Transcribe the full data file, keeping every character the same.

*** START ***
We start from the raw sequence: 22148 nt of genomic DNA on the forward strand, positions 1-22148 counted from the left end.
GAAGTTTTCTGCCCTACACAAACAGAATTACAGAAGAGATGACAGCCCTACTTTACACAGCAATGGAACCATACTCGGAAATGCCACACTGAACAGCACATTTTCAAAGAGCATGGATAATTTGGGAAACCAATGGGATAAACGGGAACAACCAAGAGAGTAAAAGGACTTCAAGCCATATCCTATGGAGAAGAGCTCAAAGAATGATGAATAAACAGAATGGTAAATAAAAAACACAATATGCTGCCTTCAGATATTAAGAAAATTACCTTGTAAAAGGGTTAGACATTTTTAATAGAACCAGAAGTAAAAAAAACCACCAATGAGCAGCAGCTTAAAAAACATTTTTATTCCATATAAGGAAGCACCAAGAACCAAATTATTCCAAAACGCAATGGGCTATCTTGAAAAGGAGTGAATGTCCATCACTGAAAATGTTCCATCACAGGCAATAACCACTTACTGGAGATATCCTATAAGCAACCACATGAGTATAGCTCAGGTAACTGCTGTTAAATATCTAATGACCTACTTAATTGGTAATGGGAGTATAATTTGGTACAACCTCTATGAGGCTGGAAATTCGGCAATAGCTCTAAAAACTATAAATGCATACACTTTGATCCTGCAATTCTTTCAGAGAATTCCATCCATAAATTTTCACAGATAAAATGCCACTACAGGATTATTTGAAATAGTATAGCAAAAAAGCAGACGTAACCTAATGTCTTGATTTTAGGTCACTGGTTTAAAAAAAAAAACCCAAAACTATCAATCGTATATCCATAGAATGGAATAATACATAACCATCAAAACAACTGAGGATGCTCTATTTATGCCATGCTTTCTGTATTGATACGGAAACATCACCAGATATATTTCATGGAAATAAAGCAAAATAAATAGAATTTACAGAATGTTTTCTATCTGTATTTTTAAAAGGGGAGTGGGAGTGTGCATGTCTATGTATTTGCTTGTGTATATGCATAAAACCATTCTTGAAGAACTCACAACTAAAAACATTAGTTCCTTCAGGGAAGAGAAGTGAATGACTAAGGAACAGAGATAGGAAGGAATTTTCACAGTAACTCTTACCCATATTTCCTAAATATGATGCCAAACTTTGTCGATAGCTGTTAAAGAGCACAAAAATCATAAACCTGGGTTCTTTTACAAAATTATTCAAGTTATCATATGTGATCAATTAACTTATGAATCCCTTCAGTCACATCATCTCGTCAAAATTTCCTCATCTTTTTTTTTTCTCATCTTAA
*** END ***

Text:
We start from the raw sequence: 22148 nt of genomic DNA on the forward strand, positions 1-22148 counted from the left end.
GAAGTTTTCTGCCCTACACAAACAGAATTACAGAAGAGATGACAGCCCTACTTTACACAGCAATGGAACCATACTCGGAAATGCCACACTGAACAGCACATTTTCAAAGAGCATGGATAATTTGGGAAACCAATGGGATAAACGGGAACAACCAAGAGAGTAAAAGGACTTCAAGCCATATCCTATGGAGAAGAGCTCAAAGAATGATGAATAAACAGAATGGTAAATAAAAAACACAATATGCTGCCTTCAGATATTAAGAAAATTACCTTGTAAAAGGGTTAGACATTTTTAATAGAACCAGAAGTAAAAAAAACCACCAATGAGCAGCAGCTTAAAAAACATTTTTATTCCATATAAGGAAGCACCAAGAACCAAATTATTCCAAAACGCAATGGGCTATCTTGAAAAGGAGTGAATGTCCATCACTGAAAATGTTCCATCACAGGCAATAACCACTTACTGGAGATATCCTATAAGCAACCACATGAGTATAGCTCAGGTAACTGCTGTTAAATATCTAATGACCTACTTAATTGGTAATGGGAGTATAATTTGGTACAACCTCTATGAGGCTGGAAATTCGGCAATAGCTCTAAAAACTATAAATGCATACACTTTGATCCTGCAATTCTTTCAGAGAATTCCATCCATAAATTTTCACAGATAAAATGCCACTACAGGATTATTTGAAATAGTATAGCAAAAAAGCAGACGTAACCTAATGTCTTGATTTTAGGTCACTGGTTTAAAAAAAAAAACCCAAAACTATCAATCGTATATCCATAGAATGGAATAATACATAACCATCAAAACAACTGAGGATGCTCTATTTATGCCATGCTTTCTGTATTGATACGGAAACATCACCAGATATATTTCATGGAAATAAAGCAAAATAAATAGAATTTACAGAATGTTTTCTATCTGTATTTTTAAAAGGGGAGTGGGAGTGTGCATGTCTATGTATTTGCTTGTGTATATGCATAAAACCATTCTTGAAGAACTCACAACTAAAAACATTAGTTCCTTCAGGGAAGAGAAGTGAATGACTAAGGAACAGAGATAGGAAGGAATTTTCACAGTAACTCTTACCCATATTTCCTAAATATGATGCCAAACTTTGTCGATAGCTGTTAAAGAGCACAAAAATCATAAACCTGGGTTCTTTTACAAAATTATTCAAGTTATCATATGTGATCAATTAACTTATGAATCCCTTCAGTCACATCATCTCGTCAAAATTTCCTCATCTTTTTTTTTTCTCATCTTAA